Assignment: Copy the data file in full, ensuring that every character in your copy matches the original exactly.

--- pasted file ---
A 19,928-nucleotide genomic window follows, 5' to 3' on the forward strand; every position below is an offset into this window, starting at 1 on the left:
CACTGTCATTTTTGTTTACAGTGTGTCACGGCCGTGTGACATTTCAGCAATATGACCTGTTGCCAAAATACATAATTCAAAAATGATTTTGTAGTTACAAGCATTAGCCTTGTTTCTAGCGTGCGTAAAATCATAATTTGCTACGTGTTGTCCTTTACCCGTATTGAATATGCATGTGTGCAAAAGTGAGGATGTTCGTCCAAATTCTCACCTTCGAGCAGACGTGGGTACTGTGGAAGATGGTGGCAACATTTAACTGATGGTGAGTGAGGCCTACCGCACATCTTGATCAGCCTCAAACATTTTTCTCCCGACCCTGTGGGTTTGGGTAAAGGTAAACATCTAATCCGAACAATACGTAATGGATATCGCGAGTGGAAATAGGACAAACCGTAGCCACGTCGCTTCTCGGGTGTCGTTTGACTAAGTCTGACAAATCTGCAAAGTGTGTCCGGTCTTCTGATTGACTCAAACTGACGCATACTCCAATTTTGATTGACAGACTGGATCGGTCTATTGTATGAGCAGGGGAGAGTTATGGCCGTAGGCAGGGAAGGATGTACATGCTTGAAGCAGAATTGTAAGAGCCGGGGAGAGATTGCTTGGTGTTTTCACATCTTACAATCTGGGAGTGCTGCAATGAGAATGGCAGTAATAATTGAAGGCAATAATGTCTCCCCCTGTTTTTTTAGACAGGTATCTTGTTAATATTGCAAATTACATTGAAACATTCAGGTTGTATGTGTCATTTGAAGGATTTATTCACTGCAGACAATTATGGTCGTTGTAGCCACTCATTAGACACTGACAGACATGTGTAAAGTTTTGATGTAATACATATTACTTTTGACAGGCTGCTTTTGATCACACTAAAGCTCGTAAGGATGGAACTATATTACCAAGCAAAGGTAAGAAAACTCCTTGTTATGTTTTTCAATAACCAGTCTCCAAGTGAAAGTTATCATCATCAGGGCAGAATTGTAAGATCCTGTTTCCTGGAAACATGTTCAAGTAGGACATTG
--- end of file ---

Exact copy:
A 19,928-nucleotide genomic window follows, 5' to 3' on the forward strand; every position below is an offset into this window, starting at 1 on the left:
CACTGTCATTTTTGTTTACAGTGTGTCACGGCCGTGTGACATTTCAGCAATATGACCTGTTGCCAAAATACATAATTCAAAAATGATTTTGTAGTTACAAGCATTAGCCTTGTTTCTAGCGTGCGTAAAATCATAATTTGCTACGTGTTGTCCTTTACCCGTATTGAATATGCATGTGTGCAAAAGTGAGGATGTTCGTCCAAATTCTCACCTTCGAGCAGACGTGGGTACTGTGGAAGATGGTGGCAACATTTAACTGATGGTGAGTGAGGCCTACCGCACATCTTGATCAGCCTCAAACATTTTTCTCCCGACCCTGTGGGTTTGGGTAAAGGTAAACATCTAATCCGAACAATACGTAATGGATATCGCGAGTGGAAATAGGACAAACCGTAGCCACGTCGCTTCTCGGGTGTCGTTTGACTAAGTCTGACAAATCTGCAAAGTGTGTCCGGTCTTCTGATTGACTCAAACTGACGCATACTCCAATTTTGATTGACAGACTGGATCGGTCTATTGTATGAGCAGGGGAGAGTTATGGCCGTAGGCAGGGAAGGATGTACATGCTTGAAGCAGAATTGTAAGAGCCGGGGAGAGATTGCTTGGTGTTTTCACATCTTACAATCTGGGAGTGCTGCAATGAGAATGGCAGTAATAATTGAAGGCAATAATGTCTCCCCCTGTTTTTTTAGACAGGTATCTTGTTAATATTGCAAATTACATTGAAACATTCAGGTTGTATGTGTCATTTGAAGGATTTATTCACTGCAGACAATTATGGTCGTTGTAGCCACTCATTAGACACTGACAGACATGTGTAAAGTTTTGATGTAATACATATTACTTTTGACAGGCTGCTTTTGATCACACTAAAGCTCGTAAGGATGGAACTATATTACCAAGCAAAGGTAAGAAAACTCCTTGTTATGTTTTTCAATAACCAGTCTCCAAGTGAAAGTTATCATCATCAGGGCAGAATTGTAAGATCCTGTTTCCTGGAAACATGTTCAAGTAGGACATTG